The Great Recession Left These 4 Lingering Scars for People Who Lost Their Jobs
The Great Recession of 2007 to 2009 may be firmly in the past but even as the global economy continues its sluggish recovery the Recession’s effects continue to reverberate through the lives of people affected by the world economic downturn since the Great Depression.
Here are four ways the effects of the Great Recession are still with us, as reported by the Wall Street Journal.
1. Wage Scarring
It’s true that there are early signs of a reversal in the long-term trend toward wage stagnation in the United States, but for people who lost jobs during the 2007-2009 downturn the picture is anything but rosy. It tends to be the case that when someone loses a job their earnings take a hit after they're rehired, even during times of economic growth. During a downturn though, the effect is even more pronounced. According to The Wall Street Journal, earnings for people laid off during recessions remain 15% to 20% lower even after 10 to 20 years
2. Lower Home Ownership
Forced to dip into savings to stay afloat and unable to count on a steady income to pay a mortgage, victims of the Recession are much less likely to own a home—for the long-term unemployed (people out of work for more than six months) the effect persists for more than 20 years.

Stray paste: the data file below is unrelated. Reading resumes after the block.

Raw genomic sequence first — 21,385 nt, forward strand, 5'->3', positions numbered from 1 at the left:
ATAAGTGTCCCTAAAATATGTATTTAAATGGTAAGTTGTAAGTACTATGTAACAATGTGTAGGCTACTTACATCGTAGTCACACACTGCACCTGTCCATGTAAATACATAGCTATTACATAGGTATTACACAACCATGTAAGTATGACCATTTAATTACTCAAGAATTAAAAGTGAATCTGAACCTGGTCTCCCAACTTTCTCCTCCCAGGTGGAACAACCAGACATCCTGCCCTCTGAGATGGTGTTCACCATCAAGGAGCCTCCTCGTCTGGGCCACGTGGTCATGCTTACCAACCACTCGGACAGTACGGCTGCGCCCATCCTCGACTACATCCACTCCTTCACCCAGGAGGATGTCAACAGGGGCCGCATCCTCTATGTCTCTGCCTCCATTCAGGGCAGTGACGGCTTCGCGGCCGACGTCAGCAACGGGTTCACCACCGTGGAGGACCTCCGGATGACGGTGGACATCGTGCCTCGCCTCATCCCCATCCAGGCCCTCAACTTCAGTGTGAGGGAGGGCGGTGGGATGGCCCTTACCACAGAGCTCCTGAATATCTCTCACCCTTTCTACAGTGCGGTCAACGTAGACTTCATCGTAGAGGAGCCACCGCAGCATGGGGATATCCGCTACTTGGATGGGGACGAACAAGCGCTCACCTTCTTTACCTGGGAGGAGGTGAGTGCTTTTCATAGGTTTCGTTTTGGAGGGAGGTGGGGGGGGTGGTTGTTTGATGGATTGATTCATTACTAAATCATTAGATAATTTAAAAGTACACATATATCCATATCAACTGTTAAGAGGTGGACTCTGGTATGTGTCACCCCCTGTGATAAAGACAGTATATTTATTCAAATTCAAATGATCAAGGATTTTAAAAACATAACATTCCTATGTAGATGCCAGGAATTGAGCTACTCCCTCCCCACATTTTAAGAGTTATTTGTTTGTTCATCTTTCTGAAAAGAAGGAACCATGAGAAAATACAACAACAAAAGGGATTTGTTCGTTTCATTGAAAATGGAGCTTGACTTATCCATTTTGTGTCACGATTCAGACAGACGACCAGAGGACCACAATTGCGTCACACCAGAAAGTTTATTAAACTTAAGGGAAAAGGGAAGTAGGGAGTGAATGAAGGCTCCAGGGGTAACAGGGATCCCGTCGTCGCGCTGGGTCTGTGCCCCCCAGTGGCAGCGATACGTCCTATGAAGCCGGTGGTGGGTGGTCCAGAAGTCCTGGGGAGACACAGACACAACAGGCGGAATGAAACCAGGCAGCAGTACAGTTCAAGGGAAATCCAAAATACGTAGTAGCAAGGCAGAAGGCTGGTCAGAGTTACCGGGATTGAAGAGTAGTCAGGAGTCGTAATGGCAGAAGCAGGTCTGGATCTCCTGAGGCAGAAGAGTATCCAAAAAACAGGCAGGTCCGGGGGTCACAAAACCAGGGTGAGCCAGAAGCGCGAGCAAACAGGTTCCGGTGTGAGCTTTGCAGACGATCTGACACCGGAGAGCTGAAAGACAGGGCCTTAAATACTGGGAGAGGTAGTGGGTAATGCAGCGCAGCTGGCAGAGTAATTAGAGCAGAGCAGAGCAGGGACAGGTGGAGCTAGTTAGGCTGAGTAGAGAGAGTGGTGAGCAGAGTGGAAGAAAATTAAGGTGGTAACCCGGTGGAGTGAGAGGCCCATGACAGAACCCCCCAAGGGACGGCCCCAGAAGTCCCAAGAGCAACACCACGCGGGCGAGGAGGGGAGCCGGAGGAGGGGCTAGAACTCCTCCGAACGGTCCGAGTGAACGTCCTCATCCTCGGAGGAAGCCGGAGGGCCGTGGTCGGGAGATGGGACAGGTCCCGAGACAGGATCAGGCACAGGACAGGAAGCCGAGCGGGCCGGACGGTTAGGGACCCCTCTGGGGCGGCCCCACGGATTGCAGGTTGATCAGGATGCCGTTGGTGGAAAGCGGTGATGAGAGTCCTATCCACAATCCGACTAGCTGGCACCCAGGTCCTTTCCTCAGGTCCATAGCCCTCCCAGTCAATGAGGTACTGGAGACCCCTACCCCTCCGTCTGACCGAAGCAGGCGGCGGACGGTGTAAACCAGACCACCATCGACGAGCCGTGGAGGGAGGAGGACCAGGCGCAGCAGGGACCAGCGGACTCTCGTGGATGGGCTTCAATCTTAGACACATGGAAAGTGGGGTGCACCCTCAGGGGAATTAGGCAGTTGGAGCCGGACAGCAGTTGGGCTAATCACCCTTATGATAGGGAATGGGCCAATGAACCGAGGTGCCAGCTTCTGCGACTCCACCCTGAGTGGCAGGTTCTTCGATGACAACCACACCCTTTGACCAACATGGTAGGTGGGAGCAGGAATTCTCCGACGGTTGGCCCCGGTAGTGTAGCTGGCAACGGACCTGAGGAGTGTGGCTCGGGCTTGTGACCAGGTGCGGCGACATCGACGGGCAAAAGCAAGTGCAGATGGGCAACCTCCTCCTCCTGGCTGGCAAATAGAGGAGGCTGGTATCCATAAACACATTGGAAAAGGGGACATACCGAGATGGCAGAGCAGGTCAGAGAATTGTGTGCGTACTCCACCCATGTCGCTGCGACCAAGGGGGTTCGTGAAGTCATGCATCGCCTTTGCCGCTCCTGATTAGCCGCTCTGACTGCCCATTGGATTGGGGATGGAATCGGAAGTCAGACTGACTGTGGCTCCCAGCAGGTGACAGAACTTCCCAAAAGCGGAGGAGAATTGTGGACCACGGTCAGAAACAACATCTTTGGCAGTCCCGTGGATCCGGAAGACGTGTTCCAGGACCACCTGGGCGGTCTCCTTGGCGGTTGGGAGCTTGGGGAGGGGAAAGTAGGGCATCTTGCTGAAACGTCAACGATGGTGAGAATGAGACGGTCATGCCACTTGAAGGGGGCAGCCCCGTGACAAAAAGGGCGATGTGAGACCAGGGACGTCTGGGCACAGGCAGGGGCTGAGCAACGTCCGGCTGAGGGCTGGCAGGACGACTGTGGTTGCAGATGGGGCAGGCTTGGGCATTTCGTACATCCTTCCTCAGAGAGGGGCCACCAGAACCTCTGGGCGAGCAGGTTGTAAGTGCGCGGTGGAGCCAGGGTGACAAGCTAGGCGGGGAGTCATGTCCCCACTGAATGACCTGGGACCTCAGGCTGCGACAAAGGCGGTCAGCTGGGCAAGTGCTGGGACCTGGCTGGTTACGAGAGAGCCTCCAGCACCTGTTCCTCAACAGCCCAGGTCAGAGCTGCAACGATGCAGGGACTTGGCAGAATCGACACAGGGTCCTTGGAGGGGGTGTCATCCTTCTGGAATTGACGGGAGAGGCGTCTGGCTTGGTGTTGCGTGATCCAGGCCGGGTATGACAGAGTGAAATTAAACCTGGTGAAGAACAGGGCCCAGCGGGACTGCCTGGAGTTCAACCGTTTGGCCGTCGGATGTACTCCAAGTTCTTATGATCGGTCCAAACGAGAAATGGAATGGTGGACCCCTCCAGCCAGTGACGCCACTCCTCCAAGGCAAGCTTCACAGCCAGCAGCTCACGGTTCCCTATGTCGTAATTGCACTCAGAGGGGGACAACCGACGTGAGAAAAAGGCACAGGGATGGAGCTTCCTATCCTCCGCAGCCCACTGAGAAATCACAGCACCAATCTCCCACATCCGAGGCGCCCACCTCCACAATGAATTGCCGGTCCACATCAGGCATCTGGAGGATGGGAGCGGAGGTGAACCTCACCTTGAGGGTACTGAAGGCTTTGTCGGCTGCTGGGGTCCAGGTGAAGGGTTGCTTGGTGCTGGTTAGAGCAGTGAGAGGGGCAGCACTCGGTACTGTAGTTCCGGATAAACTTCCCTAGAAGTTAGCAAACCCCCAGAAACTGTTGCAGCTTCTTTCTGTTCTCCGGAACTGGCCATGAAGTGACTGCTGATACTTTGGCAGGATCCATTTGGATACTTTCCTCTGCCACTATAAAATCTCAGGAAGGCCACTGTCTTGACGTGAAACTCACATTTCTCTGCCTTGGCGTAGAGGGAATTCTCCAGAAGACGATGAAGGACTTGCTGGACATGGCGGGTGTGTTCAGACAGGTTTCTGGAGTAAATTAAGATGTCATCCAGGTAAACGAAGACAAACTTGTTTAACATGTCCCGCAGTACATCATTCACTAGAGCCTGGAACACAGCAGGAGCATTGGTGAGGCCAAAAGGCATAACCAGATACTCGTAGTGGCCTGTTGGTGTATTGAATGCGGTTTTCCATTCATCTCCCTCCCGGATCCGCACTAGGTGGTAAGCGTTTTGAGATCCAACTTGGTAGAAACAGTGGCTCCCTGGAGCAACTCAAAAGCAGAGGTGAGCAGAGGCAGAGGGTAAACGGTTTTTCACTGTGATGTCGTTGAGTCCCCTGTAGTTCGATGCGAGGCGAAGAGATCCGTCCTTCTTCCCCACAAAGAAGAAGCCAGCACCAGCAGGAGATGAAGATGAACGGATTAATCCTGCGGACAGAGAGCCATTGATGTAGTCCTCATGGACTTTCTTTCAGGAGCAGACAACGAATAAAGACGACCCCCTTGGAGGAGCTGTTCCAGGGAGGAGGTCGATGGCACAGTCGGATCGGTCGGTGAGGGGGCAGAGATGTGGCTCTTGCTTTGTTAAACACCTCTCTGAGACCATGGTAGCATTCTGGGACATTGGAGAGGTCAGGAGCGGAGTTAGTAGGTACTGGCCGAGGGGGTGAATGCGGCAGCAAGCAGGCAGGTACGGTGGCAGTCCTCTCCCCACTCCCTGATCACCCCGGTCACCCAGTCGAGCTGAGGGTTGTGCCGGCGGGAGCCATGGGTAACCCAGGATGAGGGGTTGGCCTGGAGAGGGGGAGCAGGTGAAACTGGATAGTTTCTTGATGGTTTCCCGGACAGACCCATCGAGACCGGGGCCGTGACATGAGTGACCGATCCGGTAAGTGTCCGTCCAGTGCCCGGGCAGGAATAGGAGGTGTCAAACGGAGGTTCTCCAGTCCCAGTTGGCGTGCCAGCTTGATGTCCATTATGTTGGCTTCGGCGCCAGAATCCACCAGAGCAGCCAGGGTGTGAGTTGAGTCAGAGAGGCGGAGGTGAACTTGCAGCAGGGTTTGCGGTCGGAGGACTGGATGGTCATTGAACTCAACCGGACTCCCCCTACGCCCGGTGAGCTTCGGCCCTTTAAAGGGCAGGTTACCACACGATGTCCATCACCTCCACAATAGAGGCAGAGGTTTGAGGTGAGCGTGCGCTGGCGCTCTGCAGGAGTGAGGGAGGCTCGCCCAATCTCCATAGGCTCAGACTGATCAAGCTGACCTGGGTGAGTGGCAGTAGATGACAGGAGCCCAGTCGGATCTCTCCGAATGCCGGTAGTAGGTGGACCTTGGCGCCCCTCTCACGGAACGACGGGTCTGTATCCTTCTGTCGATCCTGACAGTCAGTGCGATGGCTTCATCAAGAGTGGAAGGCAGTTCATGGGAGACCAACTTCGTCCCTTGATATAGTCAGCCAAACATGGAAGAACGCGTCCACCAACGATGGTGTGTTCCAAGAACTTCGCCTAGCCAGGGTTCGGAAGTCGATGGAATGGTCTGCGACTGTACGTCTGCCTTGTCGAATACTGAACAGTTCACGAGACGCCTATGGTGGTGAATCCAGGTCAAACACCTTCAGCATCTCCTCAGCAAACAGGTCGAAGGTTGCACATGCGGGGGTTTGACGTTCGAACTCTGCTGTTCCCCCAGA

3. Health Problems
Economists Anne Case and Agus Deaton link death rates overall for middle-aged whites to rising rates of suicide, drug abuse and liver disease, all of which can be potentially linked to the stress, anxiety and shame associated with losing a job. According to the Centers for Disease Control and Prevention, the U.S. suicide rate climbed 24% from 1999 to 2014.
4. Stunted Families
Even the children of people put out of work during the Great Recession see the downturn’s lingering effects. According to the WSJ, lob loss of a father is linked to higher prevalence of anxiety and depression in children, higher likelihood of a kid repeating a grade, and even salaries 9% lower for the adult offspring of men who lost their jobs compared to those of those who didn’t.